- software development
How do you know if your software team is agile?
If you work or have worked in the software industry in any capacity (software architect, developer, tester, project manager, etc) the last five years, you surely have heard, encountered the agile methodology or even been part of agile teams. However, with Agile having become a trend and a common practice in most organizations, how do you as an agile practitioner know if you are doing Agile the right way and if your team is actually an agile team. Here are some questions (credit to neotys) that we think you should ask yourself in order to properly answer that question:
1. Does your team regularly produce value for stakeholders?
Creating value for both your customers and for the business side of the company is an important principle of the Agile development methodology. Because if your stakeholders aren’t happy, then your software probably isn’t going to be that effective. The key to becoming a true Agile team is to involve stakeholders at all stages of the development process.
As a tester, what this means is that you need to understand the end user experience. If your consumer isn’t happy with the way your mobile application handles page load time, or if your web application is too buggy, we can take a safe bet your consumer isn’t happy. Don’t just test functionality as defined by user tasks – set your bar to be the overall experience of the customer.
In order to develop a strategy that will deliver value to your stakeholders ask:
- Do we actively consider usability issues in the development of the solution?
- Do we identify stakeholders at the start of the project?
- Do we have regular discussions with key stakeholders to better understand their needs?
2. Does the team validate their work to the best of their ability?
In an Agile team, you take a test-drive approach to development. Minimally developers should be testing their code at least daily. With test-driven development (TDD) you write a single test before writing just enough code to fulfill that test. There aren’t any hard and fast rules to validating your work but a key point is that the development team is intimately involved in the testing process.
Answer yes/no or filling the blank to some of these statements to see if you are following a strategy to validate your own work:
- We perform our own regression testing…
- We take a test-driven development approach….
- At the end of the project, “final” testing is….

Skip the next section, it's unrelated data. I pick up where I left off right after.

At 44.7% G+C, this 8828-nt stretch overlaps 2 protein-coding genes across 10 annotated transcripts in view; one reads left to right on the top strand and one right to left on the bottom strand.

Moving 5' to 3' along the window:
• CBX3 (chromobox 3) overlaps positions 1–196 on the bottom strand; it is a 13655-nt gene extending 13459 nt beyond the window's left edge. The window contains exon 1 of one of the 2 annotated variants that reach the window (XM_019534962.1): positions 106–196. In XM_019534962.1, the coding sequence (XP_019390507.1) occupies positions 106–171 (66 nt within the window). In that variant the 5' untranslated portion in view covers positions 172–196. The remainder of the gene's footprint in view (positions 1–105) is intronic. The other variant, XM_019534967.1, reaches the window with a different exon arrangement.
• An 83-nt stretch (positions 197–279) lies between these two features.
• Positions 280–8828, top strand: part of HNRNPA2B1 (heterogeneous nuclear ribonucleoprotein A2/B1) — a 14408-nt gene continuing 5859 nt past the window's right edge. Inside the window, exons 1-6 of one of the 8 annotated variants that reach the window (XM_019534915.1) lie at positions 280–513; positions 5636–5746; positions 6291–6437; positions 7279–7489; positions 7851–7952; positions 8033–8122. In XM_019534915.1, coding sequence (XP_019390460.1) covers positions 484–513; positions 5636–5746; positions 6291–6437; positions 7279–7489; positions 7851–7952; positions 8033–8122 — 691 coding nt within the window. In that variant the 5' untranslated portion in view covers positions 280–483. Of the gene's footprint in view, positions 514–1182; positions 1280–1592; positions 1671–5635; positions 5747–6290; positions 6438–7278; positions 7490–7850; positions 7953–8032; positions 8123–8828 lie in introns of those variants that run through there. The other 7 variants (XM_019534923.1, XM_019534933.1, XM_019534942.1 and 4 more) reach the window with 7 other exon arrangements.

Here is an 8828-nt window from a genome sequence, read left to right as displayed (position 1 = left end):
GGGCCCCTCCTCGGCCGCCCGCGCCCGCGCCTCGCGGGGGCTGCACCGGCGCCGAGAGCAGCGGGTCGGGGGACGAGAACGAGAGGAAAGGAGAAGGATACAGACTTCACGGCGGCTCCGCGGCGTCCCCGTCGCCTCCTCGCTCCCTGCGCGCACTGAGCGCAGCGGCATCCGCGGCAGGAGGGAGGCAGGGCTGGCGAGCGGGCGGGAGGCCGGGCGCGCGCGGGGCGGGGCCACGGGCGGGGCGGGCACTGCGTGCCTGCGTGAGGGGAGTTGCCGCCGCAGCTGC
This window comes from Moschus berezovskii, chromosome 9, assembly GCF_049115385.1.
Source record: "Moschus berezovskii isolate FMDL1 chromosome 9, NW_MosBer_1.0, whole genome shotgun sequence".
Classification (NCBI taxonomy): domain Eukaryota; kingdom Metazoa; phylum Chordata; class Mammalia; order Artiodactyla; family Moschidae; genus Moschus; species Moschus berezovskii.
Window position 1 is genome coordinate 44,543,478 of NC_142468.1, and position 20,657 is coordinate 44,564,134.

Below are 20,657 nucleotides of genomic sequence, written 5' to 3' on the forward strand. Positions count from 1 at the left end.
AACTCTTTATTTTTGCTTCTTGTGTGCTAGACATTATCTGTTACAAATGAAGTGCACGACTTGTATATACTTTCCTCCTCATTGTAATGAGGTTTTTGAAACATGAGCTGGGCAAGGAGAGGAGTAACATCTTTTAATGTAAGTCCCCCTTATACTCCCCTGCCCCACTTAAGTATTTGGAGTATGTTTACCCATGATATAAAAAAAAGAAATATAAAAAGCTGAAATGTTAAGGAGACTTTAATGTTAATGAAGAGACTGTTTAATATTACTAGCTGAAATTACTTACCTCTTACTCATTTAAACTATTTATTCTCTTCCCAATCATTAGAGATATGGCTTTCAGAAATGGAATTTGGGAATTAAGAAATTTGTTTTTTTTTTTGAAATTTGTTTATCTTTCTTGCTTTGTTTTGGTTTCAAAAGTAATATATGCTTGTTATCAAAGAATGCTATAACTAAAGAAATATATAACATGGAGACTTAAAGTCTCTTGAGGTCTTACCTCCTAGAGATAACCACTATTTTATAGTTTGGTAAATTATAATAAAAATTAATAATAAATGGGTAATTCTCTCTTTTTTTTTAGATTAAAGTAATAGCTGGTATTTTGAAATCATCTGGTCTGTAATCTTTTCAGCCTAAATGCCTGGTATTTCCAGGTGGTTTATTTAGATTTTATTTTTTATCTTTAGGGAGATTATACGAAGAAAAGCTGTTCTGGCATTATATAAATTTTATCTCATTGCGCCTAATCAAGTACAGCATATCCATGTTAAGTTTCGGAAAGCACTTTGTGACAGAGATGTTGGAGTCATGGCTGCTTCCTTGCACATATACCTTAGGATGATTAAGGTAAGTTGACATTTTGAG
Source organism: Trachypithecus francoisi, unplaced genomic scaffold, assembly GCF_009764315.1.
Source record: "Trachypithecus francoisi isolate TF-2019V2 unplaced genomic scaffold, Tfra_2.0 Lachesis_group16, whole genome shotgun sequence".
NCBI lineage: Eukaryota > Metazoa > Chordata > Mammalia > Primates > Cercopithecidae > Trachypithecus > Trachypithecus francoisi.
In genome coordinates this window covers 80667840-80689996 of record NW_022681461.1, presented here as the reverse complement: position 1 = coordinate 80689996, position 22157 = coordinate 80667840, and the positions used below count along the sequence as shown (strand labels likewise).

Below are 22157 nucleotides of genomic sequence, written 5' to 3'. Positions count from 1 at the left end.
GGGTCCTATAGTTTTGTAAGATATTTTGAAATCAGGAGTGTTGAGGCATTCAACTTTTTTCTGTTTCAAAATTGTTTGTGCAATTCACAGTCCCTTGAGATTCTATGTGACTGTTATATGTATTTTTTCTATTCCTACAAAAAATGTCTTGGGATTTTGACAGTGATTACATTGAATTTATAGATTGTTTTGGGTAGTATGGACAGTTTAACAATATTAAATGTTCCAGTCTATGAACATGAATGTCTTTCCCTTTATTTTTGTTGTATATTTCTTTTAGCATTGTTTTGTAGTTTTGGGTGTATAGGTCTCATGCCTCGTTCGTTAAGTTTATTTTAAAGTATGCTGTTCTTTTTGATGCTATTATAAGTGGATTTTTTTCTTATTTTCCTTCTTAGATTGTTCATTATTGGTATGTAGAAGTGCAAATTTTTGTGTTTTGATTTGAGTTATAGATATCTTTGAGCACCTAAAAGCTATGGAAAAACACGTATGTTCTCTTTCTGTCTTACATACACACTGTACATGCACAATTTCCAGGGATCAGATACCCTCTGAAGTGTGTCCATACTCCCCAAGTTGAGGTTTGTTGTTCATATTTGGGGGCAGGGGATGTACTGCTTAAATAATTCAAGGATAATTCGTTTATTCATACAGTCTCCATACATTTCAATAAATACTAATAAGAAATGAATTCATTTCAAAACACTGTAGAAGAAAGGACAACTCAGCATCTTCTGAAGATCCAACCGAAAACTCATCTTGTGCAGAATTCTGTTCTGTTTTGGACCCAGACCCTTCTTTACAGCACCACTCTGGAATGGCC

- We follow non-solo development techniques such as…
3. Is the team self-organizing?
Disciplined Agile teams have this one down pat. Self-organization means that the team members themselves are planning and estimating their own work (with the help of course from the scrum master.) To be self-organizing means teams will perform their work within the context of an effective governance framework, which guides and monitors their efforts, including working towards a common infrastructure and programming guidelines.
Take a look at these strategies listed below to see you are a part of an Agile team:
- In each iteration/sprint we hold a planning meeting
- We hold daily stand up meetings to coordinate
- We produce status reports at least once a sprint
- At least once a week, a senior manager will attend
- We measure our velocity and use that to estimate project completion times
4. Does the team strive to improve their process?
A common practice at the end of each sprint is to identify potential ways to improve the software process. More importantly, teams will act on one or more of their issues in the next sprint, which improves their approach throughout the whole project. Really disciplined teams make the effort to track their progress over time and share their ideas with the team.
Here are a few strategies Agile teams implement in order to continuously improve:
- Hold a retrospective session at the end of each sprint to identify issues.
- Address those issues in the next sprint.
- Measure and track our progress of adopting improvements to our process.
We hope that this article gave you some indications on how to determine if your team is agile. If you need help delivering projects on time, on budget and using agile, please feel free to send us an email to firstname.lastname@example.org and we will help you get started.